We focus specifically on consumption of refill water (locally called air isi ulang) which makes up at least 52% of total packaged water consumption in Jakarta (BPS 2015), consumed by rich and poor alike (World Bank 2015). Refill water production uses membrane-based filtration systems to treat raw water sources, typically spring water from surrounding peri-urban areas brought in by trucks. Water is both treated and distributed through decentralized, small-scale refill stations and individual vendors. Given the pervasiveness of refill water in Jakarta it does attract the attention of the urban water development sector (World Bank 2015), but development actors assume it is unaffordable for poorer residents given its higher per unit cost in comparison with domestic groundwater and piped water sources (cf. Bakker et al. 2008; World Bank 2015). Likewise, refill water is assumed to have a negative impact on water equity: in the absence of cross-subsidy through a differentiated tariff structure, poorer households pay proportionally more per unit volume consumed than better-off ones.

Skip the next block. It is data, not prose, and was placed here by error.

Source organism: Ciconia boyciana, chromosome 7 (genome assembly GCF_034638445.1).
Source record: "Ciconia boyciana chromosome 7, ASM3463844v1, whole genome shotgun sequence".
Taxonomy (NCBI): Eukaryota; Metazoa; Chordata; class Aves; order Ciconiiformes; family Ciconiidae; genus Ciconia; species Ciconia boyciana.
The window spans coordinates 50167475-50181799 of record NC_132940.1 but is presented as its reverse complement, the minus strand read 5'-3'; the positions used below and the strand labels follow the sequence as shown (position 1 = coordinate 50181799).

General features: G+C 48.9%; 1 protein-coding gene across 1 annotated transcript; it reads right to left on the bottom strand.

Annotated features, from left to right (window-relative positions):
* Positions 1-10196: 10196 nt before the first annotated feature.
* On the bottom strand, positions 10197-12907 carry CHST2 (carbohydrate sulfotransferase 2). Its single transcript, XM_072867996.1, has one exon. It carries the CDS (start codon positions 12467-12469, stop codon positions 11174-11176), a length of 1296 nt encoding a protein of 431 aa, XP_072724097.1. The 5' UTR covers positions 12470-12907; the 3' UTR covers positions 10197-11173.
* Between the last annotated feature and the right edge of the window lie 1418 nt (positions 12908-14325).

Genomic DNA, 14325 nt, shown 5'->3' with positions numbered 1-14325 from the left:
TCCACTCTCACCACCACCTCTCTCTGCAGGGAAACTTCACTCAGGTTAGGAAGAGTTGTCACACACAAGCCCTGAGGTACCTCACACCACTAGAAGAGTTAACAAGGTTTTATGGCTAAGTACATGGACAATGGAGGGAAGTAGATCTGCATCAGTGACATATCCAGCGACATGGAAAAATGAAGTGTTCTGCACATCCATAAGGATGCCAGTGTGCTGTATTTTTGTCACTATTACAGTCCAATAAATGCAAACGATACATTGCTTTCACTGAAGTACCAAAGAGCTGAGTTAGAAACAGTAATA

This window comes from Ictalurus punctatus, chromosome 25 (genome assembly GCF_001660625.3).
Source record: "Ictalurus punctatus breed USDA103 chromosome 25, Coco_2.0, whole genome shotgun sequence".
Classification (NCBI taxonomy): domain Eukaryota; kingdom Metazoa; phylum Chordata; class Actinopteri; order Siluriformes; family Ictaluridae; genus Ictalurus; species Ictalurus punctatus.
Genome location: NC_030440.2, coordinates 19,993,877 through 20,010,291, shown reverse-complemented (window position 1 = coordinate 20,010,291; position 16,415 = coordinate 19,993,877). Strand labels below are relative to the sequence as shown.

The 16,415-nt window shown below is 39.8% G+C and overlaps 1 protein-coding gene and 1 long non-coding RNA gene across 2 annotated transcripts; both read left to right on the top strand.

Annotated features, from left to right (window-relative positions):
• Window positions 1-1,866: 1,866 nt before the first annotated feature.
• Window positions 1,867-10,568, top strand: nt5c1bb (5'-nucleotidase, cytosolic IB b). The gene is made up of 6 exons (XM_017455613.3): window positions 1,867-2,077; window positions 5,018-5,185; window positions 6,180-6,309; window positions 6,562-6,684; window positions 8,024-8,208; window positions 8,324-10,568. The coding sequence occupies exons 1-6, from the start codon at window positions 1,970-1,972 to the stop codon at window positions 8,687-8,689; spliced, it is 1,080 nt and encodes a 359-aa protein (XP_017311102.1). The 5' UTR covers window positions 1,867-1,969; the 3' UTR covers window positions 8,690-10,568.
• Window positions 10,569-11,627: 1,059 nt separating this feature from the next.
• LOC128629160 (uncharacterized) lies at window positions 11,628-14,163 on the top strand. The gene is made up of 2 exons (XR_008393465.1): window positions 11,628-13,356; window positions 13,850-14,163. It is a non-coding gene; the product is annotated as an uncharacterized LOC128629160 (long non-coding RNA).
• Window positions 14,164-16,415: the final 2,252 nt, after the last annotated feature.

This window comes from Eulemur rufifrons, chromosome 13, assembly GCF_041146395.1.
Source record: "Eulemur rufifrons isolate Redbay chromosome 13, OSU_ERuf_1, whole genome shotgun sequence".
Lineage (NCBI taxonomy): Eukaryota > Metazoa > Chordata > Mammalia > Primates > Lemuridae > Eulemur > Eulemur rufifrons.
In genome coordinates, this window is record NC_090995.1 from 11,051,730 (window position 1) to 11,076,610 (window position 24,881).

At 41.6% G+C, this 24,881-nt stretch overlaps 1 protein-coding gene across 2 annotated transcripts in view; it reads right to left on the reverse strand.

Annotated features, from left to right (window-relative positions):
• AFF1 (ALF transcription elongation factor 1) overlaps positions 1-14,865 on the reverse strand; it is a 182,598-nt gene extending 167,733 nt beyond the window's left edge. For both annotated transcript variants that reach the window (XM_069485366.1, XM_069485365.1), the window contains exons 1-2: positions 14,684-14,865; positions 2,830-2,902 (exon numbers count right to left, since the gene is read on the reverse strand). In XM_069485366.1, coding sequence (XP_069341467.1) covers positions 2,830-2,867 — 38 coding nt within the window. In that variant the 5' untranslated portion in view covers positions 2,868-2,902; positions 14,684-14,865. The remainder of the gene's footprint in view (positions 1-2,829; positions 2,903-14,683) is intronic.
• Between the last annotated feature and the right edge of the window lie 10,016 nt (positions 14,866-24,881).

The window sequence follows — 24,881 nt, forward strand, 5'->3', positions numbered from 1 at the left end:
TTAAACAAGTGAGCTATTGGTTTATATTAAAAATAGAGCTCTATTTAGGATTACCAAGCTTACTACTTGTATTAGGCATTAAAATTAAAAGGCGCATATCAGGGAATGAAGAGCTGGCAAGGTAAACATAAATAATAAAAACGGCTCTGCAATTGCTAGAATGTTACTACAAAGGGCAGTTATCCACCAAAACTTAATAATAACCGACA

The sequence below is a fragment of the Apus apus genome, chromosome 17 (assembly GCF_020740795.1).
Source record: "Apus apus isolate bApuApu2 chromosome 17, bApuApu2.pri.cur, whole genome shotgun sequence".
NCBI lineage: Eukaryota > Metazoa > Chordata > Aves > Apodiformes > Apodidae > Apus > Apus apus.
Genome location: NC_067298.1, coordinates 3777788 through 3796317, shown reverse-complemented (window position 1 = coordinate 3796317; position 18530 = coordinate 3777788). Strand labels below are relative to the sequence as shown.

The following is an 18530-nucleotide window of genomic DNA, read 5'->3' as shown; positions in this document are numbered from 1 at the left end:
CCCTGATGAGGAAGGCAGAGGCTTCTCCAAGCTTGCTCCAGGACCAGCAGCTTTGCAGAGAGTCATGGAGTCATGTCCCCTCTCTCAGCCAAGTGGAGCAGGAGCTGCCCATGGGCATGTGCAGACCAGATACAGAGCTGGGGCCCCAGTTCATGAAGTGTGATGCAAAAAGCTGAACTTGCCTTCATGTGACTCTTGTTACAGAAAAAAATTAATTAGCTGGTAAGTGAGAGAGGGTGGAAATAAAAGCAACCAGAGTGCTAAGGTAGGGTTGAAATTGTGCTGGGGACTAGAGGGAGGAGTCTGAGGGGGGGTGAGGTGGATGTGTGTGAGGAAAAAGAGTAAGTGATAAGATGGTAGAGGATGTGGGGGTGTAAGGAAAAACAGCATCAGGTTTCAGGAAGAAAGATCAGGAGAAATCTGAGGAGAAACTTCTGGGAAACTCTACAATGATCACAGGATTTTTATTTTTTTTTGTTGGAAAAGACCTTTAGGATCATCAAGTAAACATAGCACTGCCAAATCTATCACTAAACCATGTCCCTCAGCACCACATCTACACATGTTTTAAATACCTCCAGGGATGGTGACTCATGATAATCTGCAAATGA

Our study sets out to examine these dimensions in more detail, focusing our analysis on access to refill water among the urban poor, who are most likely to be affected by exclusion from water access in Jakarta (World Bank 2015). The current monitoring guide for target 6.1 defines drinking water as affordable when the ‘payment of services does not present a barrier to access to or prevent people from meeting basic human needs’ and holds that equity ‘implies progressive reduction and elimination of inequalities among population subgroups’ (UN Water 2016, p. 5). We examine equity between two socioeconomic population groups, the lower-poor and middle-poor residents of two sub-districts in Jakarta. We acknowledge the importance of other dimensions of difference which determine access to water, such as age, gender, or (dis)ability, and likewise acknowledge the relevance of comparison between poor and high income residents. However, we focus on this sub-group given the relative gap in knowledge on refill water consumption by low income residents and its relevance for water and development goals.